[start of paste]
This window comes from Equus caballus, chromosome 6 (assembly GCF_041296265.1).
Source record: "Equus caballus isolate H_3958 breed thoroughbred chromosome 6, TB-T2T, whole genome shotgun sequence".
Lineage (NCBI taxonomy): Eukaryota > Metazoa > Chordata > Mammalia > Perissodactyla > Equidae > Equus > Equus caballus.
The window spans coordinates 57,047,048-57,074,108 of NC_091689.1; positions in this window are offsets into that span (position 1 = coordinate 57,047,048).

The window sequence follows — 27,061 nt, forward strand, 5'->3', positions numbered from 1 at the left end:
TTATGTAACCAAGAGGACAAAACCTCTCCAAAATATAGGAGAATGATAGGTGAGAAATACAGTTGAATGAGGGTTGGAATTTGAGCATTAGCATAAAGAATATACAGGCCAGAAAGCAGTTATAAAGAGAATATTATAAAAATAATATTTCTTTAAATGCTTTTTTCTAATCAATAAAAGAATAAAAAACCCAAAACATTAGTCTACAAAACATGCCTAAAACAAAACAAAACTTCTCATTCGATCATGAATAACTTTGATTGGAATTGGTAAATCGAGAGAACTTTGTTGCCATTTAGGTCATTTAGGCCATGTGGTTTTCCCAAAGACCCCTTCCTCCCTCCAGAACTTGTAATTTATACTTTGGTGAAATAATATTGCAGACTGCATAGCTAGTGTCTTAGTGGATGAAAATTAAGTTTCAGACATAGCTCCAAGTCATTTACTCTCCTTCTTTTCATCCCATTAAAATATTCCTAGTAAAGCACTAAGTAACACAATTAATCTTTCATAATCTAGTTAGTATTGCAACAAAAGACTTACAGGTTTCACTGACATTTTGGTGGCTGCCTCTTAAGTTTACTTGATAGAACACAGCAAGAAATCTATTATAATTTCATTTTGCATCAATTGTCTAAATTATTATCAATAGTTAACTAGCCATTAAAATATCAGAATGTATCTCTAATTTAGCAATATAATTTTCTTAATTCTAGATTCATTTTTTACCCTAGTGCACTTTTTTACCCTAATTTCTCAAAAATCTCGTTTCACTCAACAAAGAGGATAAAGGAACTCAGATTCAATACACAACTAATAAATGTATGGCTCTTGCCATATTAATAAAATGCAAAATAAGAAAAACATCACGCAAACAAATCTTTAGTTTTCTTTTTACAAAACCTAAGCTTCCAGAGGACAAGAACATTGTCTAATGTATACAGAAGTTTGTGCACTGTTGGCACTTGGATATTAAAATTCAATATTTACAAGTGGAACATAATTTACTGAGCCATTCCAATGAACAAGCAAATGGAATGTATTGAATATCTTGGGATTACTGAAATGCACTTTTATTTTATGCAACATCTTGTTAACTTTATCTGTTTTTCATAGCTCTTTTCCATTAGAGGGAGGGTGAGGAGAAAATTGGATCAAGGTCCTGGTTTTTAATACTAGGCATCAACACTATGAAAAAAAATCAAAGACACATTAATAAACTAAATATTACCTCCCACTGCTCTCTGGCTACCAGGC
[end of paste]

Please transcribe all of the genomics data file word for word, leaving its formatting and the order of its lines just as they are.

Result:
This window comes from Equus caballus, chromosome 6 (assembly GCF_041296265.1).
Source record: "Equus caballus isolate H_3958 breed thoroughbred chromosome 6, TB-T2T, whole genome shotgun sequence".
Lineage (NCBI taxonomy): Eukaryota > Metazoa > Chordata > Mammalia > Perissodactyla > Equidae > Equus > Equus caballus.
The window spans coordinates 57,047,048-57,074,108 of NC_091689.1; positions in this window are offsets into that span (position 1 = coordinate 57,047,048).

The window sequence follows — 27,061 nt, forward strand, 5'->3', positions numbered from 1 at the left end:
TTATGTAACCAAGAGGACAAAACCTCTCCAAAATATAGGAGAATGATAGGTGAGAAATACAGTTGAATGAGGGTTGGAATTTGAGCATTAGCATAAAGAATATACAGGCCAGAAAGCAGTTATAAAGAGAATATTATAAAAATAATATTTCTTTAAATGCTTTTTTCTAATCAATAAAAGAATAAAAAACCCAAAACATTAGTCTACAAAACATGCCTAAAACAAAACAAAACTTCTCATTCGATCATGAATAACTTTGATTGGAATTGGTAAATCGAGAGAACTTTGTTGCCATTTAGGTCATTTAGGCCATGTGGTTTTCCCAAAGACCCCTTCCTCCCTCCAGAACTTGTAATTTATACTTTGGTGAAATAATATTGCAGACTGCATAGCTAGTGTCTTAGTGGATGAAAATTAAGTTTCAGACATAGCTCCAAGTCATTTACTCTCCTTCTTTTCATCCCATTAAAATATTCCTAGTAAAGCACTAAGTAACACAATTAATCTTTCATAATCTAGTTAGTATTGCAACAAAAGACTTACAGGTTTCACTGACATTTTGGTGGCTGCCTCTTAAGTTTACTTGATAGAACACAGCAAGAAATCTATTATAATTTCATTTTGCATCAATTGTCTAAATTATTATCAATAGTTAACTAGCCATTAAAATATCAGAATGTATCTCTAATTTAGCAATATAATTTTCTTAATTCTAGATTCATTTTTTACCCTAGTGCACTTTTTTACCCTAATTTCTCAAAAATCTCGTTTCACTCAACAAAGAGGATAAAGGAACTCAGATTCAATACACAACTAATAAATGTATGGCTCTTGCCATATTAATAAAATGCAAAATAAGAAAAACATCACGCAAACAAATCTTTAGTTTTCTTTTTACAAAACCTAAGCTTCCAGAGGACAAGAACATTGTCTAATGTATACAGAAGTTTGTGCACTGTTGGCACTTGGATATTAAAATTCAATATTTACAAGTGGAACATAATTTACTGAGCCATTCCAATGAACAAGCAAATGGAATGTATTGAATATCTTGGGATTACTGAAATGCACTTTTATTTTATGCAACATCTTGTTAACTTTATCTGTTTTTCATAGCTCTTTTCCATTAGAGGGAGGGTGAGGAGAAAATTGGATCAAGGTCCTGGTTTTTAATACTAGGCATCAACACTATGAAAAAAAATCAAAGACACATTAATAAACTAAATATTACCTCCCACTGCTCTCTGGCTACCAGGC